If you had a magical wand to make wearables more enticing what would you do?

    Posted by Larry Dignan

    Hide them

    Aside from technical improvements and a drastic lowering of the price, which we know is a virtual certainty over time, we have to do for wearable computers that we have done for handguns, which is to make them completely concealable if needed.

    It sounds odd to compare something like Google Glass to a handgun, but think about it. In most civilized countries, and unless you are law enforcement, you can't strap a pistol to your belt and have it visible (brandished) without making people around you completely afraid.

    Not only does displaying a gun in public frighten people and the careless display of one is considered a misdemeanor crime in many states, but openly displaying a firearm also vastly reduces any advantage of surprise you have should a gun
    actually need to be used.

    Regardless of your political position on gun ownership, brandishing is why many states, such as where I live in Florida have concealed carry laws in the first place.

    Likewise, "brandishing" of wearable computers only makes sense in a vertical application situation, as I mentioned in my opening statement. And while nobody is afraid of getting killed by a wearable computer that is being openly displayed in public, many people don't want them around, are fearful of their privacy being invaded or having videos of them being quickly posted to social media outlets, and having them out in the open reduces the situational advantages of the wearer.

    However, despite these challenges, there are ways, both aesthetic and technological, that wearables can be made more concealable. This includes making the sensor more miniaturized and integrated into the frames of glasses as well as having large modular sensor easily removable by the user or so it can be put away or deactivated on request.

    Jason Perlow

    I am for Yes

    Start over

    Seriously, start again. From scratch.

    However, this time around I' like to see wearables distance themselves from being companion devices for smartphones and think more of them as being standalone devices in their own right. As it stands the current wearables market feels like it's little more than a secondary screen for your phone. And a small, non-touch screen at that, unsuited to anything beyond a quick glance.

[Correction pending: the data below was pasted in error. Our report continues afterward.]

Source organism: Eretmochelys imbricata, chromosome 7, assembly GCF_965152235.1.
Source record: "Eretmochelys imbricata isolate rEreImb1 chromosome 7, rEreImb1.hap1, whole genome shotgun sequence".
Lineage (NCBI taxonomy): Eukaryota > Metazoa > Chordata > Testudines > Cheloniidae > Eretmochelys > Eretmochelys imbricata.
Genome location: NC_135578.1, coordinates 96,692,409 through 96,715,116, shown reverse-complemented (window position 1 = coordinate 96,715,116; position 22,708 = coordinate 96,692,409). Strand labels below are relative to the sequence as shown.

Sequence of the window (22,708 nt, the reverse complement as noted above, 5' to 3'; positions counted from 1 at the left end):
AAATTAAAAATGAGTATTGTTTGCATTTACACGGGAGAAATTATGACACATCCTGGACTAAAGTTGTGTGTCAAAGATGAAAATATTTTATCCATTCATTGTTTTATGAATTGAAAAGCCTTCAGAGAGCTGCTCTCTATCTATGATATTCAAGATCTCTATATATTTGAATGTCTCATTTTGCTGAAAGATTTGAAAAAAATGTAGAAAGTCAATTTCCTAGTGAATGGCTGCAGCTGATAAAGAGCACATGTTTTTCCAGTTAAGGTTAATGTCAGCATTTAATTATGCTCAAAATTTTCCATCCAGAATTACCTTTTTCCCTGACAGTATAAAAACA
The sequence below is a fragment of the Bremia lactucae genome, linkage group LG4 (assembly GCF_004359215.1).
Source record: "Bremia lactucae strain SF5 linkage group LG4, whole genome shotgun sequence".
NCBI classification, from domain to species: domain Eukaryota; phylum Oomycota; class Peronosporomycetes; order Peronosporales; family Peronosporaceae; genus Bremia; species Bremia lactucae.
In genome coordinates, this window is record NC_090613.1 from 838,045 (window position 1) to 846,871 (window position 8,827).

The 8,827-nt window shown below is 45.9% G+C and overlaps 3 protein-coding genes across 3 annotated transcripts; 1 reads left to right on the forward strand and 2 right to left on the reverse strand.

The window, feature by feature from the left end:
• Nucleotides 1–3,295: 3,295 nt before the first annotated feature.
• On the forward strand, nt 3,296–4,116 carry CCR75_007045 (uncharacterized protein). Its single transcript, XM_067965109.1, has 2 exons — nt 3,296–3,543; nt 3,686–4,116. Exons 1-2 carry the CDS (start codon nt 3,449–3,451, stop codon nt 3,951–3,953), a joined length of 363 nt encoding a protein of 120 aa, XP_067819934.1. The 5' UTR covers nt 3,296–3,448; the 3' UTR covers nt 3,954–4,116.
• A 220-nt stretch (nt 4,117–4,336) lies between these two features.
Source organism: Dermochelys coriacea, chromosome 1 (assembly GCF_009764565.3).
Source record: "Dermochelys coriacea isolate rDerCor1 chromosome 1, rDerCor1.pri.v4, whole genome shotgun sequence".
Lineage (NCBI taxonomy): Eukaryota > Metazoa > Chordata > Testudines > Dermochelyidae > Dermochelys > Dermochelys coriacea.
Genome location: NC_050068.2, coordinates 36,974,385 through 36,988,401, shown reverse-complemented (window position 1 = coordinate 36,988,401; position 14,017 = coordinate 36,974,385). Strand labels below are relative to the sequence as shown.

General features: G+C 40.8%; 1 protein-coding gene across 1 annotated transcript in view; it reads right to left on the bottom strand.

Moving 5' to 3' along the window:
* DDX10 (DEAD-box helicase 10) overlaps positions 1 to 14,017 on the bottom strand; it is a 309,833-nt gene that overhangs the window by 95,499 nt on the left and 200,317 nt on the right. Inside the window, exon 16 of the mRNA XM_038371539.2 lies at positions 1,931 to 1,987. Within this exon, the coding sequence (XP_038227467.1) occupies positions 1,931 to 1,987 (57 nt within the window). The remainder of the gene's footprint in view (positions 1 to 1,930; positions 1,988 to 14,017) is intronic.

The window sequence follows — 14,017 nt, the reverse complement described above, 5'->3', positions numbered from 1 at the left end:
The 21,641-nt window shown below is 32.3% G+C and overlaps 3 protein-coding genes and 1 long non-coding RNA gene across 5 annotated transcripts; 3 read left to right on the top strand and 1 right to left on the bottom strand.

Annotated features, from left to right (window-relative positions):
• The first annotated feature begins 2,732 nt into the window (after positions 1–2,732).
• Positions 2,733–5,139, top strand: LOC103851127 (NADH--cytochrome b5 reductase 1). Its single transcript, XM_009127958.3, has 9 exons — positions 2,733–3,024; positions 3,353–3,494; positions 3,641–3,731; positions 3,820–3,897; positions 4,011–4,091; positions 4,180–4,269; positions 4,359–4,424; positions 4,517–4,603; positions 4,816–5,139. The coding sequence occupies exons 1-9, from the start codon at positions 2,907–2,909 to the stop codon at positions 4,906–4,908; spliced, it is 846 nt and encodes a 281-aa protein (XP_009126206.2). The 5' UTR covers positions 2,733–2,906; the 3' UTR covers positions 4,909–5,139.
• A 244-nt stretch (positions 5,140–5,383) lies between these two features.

This level of casual engagement is unlikely to allow consumers to build much of a bond with the device.

    In order to succeed wearables have to stand on their own merit, and it can't rely on being a smartphone accessory. But that means overcoming huge hurdles, spanning design

    Adrian Kingsley-Hughes

    I am for No

  • Great Debate Moderator

    "Real" glasses

    Do you think embedding Google Glass into prescription lenses would make the effort more viable?

    Posted by Larry Dignan

    Investment in the future

    I think that for the moment, Google's partnership with Luxottica is a bigger win for Luxottica than it is for Google. For Luxottica it represents an investment in the future even though many people don't really want to use the product in its current form today due to its prohibitively expensive price tag and the fact that the functionality is extremely limited.

    For Luxottica, locking in a Google partnership prevents other companies such as Wal-Mart or COSTCO from encroaching on their turf, which arguably is a huge monopoly in terms of manufacturing, designer brand recognition and distribution of eyeglass frames and prescription lenses.

    Jason Perlow

    I am for Yes

    Cross-eyed

    I've talked to Robert Scoble about this several times and he didn't seem to have much problem using Google Glass with his prescription lenses. The same goes for other Glass wearers such as the photographer Trey Ratcliff. But since you only get
    a new pair of eyes. And if they get screwed up, you can fix them with a software update or app. Embedding might be a good. What might be even better is working on making the frame look less goofy, and miniaturizing the display.

    Adrian Kingsley-Hughes

    I am for No

  • Great Debate Moderator

    Roadblocks

    What has to happen for wearables to be a hit with consumers?

    Posted by Larry Dignan

    The cost factor

    The price of devices like Google Glass has to go down, a lot. Above all else, the social stigma of using one has to be resolved and that is the biggest hurdle. The display tech, battery life and the capabilities of the sensor also has to be much better for more exploitative apps to be written.